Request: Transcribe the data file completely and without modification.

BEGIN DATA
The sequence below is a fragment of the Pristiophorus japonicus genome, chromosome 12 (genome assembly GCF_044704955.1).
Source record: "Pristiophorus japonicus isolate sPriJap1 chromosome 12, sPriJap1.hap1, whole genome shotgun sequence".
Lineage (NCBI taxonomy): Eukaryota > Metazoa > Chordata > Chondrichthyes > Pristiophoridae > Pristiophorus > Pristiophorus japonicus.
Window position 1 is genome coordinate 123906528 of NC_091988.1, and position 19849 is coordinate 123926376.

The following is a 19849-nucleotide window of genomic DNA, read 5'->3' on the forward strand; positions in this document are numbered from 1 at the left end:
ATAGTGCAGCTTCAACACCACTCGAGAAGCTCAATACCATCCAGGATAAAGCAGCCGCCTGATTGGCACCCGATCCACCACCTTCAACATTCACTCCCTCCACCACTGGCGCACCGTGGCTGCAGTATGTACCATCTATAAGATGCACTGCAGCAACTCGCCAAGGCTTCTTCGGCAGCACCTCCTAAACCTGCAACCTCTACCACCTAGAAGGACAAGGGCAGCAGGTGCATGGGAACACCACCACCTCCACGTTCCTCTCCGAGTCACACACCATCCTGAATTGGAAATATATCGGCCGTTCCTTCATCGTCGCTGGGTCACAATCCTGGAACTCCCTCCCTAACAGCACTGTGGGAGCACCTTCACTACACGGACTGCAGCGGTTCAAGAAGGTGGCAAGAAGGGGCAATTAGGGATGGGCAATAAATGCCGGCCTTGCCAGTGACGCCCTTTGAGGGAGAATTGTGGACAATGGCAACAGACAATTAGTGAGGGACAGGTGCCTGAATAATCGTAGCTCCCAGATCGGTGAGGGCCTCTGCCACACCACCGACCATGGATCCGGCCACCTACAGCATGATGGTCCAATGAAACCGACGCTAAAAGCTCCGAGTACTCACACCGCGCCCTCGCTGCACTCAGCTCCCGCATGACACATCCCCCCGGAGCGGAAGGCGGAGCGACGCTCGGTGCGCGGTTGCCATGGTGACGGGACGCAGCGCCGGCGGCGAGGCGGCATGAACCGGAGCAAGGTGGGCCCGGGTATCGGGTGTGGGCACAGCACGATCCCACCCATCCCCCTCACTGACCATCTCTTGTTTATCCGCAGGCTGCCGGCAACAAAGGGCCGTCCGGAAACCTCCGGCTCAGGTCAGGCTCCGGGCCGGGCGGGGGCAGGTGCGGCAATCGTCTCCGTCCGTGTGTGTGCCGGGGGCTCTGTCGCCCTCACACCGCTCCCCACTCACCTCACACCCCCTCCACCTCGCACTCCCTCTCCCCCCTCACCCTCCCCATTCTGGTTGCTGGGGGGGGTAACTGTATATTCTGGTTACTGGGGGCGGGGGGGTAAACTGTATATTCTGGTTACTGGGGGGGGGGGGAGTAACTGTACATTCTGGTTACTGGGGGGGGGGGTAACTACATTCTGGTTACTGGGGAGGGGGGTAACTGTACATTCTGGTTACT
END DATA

The sequence below is a fragment of the Pristiophorus japonicus genome, chromosome 12 (genome assembly GCF_044704955.1).
Source record: "Pristiophorus japonicus isolate sPriJap1 chromosome 12, sPriJap1.hap1, whole genome shotgun sequence".
Lineage (NCBI taxonomy): Eukaryota > Metazoa > Chordata > Chondrichthyes > Pristiophoridae > Pristiophorus > Pristiophorus japonicus.
Window position 1 is genome coordinate 123906528 of NC_091988.1, and position 19849 is coordinate 123926376.

The following is a 19849-nucleotide window of genomic DNA, read 5'->3' on the forward strand; positions in this document are numbered from 1 at the left end:
ATAGTGCAGCTTCAACACCACTCGAGAAGCTCAATACCATCCAGGATAAAGCAGCCGCCTGATTGGCACCCGATCCACCACCTTCAACATTCACTCCCTCCACCACTGGCGCACCGTGGCTGCAGTATGTACCATCTATAAGATGCACTGCAGCAACTCGCCAAGGCTTCTTCGGCAGCACCTCCTAAACCTGCAACCTCTACCACCTAGAAGGACAAGGGCAGCAGGTGCATGGGAACACCACCACCTCCACGTTCCTCTCCGAGTCACACACCATCCTGAATTGGAAATATATCGGCCGTTCCTTCATCGTCGCTGGGTCACAATCCTGGAACTCCCTCCCTAACAGCACTGTGGGAGCACCTTCACTACACGGACTGCAGCGGTTCAAGAAGGTGGCAAGAAGGGGCAATTAGGGATGGGCAATAAATGCCGGCCTTGCCAGTGACGCCCTTTGAGGGAGAATTGTGGACAATGGCAACAGACAATTAGTGAGGGACAGGTGCCTGAATAATCGTAGCTCCCAGATCGGTGAGGGCCTCTGCCACACCACCGACCATGGATCCGGCCACCTACAGCATGATGGTCCAATGAAACCGACGCTAAAAGCTCCGAGTACTCACACCGCGCCCTCGCTGCACTCAGCTCCCGCATGACACATCCCCCCGGAGCGGAAGGCGGAGCGACGCTCGGTGCGCGGTTGCCATGGTGACGGGACGCAGCGCCGGCGGCGAGGCGGCATGAACCGGAGCAAGGTGGGCCCGGGTATCGGGTGTGGGCACAGCACGATCCCACCCATCCCCCTCACTGACCATCTCTTGTTTATCCGCAGGCTGCCGGCAACAAAGGGCCGTCCGGAAACCTCCGGCTCAGGTCAGGCTCCGGGCCGGGCGGGGGCAGGTGCGGCAATCGTCTCCGTCCGTGTGTGTGCCGGGGGCTCTGTCGCCCTCACACCGCTCCCCACTCACCTCACACCCCCTCCACCTCGCACTCCCTCTCCCCCCTCACCCTCCCCATTCTGGTTGCTGGGGGGGGTAACTGTATATTCTGGTTACTGGGGGCGGGGGGGTAAACTGTATATTCTGGTTACTGGGGGGGGGGGGAGTAACTGTACATTCTGGTTACTGGGGGGGGGGGTAACTACATTCTGGTTACTGGGGAGGGGGGTAACTGTACATTCTGGTTACT